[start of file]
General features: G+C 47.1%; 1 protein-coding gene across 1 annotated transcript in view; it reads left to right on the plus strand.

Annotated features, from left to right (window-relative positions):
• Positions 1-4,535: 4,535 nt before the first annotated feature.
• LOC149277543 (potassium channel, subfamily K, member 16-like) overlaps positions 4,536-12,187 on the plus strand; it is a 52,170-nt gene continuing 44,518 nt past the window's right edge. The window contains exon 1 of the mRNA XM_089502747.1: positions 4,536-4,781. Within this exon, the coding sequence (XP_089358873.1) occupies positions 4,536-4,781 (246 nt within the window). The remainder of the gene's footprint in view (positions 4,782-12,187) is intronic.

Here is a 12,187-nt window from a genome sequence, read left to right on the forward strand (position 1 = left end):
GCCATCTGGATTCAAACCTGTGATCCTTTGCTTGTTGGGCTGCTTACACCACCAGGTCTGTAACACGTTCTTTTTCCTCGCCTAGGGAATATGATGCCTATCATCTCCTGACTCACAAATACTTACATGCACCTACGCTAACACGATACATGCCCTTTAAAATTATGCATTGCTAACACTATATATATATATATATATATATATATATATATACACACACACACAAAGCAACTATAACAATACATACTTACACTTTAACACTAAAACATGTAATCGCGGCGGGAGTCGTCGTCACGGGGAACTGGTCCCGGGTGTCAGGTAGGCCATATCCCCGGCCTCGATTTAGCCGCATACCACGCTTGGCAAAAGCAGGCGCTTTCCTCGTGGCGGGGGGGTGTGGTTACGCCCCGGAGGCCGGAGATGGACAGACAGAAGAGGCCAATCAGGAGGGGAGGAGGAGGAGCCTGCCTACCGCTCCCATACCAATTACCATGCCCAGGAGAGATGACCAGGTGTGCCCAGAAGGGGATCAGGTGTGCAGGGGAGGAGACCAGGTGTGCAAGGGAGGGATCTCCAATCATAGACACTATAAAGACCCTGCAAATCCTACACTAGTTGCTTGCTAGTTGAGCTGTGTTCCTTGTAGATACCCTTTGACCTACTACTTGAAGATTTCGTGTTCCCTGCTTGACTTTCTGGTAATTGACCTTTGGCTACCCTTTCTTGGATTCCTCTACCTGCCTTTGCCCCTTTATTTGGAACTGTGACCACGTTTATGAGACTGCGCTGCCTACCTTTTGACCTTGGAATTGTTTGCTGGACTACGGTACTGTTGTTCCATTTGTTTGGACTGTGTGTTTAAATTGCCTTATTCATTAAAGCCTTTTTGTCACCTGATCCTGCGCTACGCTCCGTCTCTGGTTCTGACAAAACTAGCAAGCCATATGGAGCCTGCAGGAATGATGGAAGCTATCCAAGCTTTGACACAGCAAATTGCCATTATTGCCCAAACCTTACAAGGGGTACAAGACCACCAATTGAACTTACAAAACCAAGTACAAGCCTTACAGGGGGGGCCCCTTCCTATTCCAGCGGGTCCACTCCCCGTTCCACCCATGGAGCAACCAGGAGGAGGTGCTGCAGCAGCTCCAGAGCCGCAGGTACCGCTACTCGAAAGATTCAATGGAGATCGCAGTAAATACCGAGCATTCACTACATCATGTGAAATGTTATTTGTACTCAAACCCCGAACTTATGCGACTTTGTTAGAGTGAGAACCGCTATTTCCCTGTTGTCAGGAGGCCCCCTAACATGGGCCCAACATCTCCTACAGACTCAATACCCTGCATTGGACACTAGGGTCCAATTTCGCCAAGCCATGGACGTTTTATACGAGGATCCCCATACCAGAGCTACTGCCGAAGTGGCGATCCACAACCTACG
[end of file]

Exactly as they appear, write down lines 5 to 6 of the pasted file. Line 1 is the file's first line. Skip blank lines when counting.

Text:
Here is a 12,187-nt window from a genome sequence, read left to right on the forward strand (position 1 = left end):
GCCATCTGGATTCAAACCTGTGATCCTTTGCTTGTTGGGCTGCTTACACCACCAGGTCTGTAACACGTTCTTTTTCCTCGCCTAGGGAATATGATGCCTATCATCTCCTGACTCACAAATACTTACATGCACCTACGCTAACACGATACATGCCCTTTAAAATTATGCATTGCTAACACTATATATATATATATATATATATATATATATATACACACACACACAAAGCAACTATAACAATACATACTTACACTTTAACACTAAAACATGTAATCGCGGCGGGAGTCGTCGTCACGGGGAACTGGTCCCGGGTGTCAGGTAGGCCATATCCCCGGCCTCGATTTAGCCGCATACCACGCTTGGCAAAAGCAGGCGCTTTCCTCGTGGCGGGGGGGTGTGGTTACGCCCCGGAGGCCGGAGATGGACAGACAGAAGAGGCCAATCAGGAGGGGAGGAGGAGGAGCCTGCCTACCGCTCCCATACCAATTACCATGCCCAGGAGAGATGACCAGGTGTGCCCAGAAGGGGATCAGGTGTGCAGGGGAGGAGACCAGGTGTGCAAGGGAGGGATCTCCAATCATAGACACTATAAAGACCCTGCAAATCCTACACTAGTTGCTTGCTAGTTGAGCTGTGTTCCTTGTAGATACCCTTTGACCTACTACTTGAAGATTTCGTGTTCCCTGCTTGACTTTCTGGTAATTGACCTTTGGCTACCCTTTCTTGGATTCCTCTACCTGCCTTTGCCCCTTTATTTGGAACTGTGACCACGTTTATGAGACTGCGCTGCCTACCTTTTGACCTTGGAATTGTTTGCTGGACTACGGTACTGTTGTTCCATTTGTTTGGACTGTGTGTTTAAATTGCCTTATTCATTAAAGCCTTTTTGTCACCTGATCCTGCGCTACGCTCCGTCTCTGGTTCTGACAAAACTAGCAAGCCATATGGAGCCTGCAGGAATGATGGAAGCTATCCAAGCTTTGACACAGCAAATTGCCATTATTGCCCAAACCTTACAAGGGGTACAAGACCACCAATTGAACTTACAAAACCAAGTACAAGCCTTACAGGGGGGGCCCCTTCCTATTCCAGCGGGTCCACTCCCCGTTCCACCCATGGAGCAACCAGGAGGAGGTGCTGCAGCAGCTCCAGAGCCGCAGGTACCGCTACTCGAAAGATTCAATGGAGATCGCAGTAAATACCGAGCATTCACTACATCATGTGAAATGTTATTTGTACTCAAACCCCGAACTTATGCGACTTTGTTAGAGTGAGAACCGCTATTTCCCTGTTGTCAGGAGGCCCCCTAACATGGGCCCAACATCTCCTACAGACTCAATACCCTGCATTGGACACTAGGGTCCAATTTCGCCAAGCCATGGACGTTTTATACGAGGATCCCCATACCAGAGCTACTGCCGAAGTGGCGATCCACAACCTACG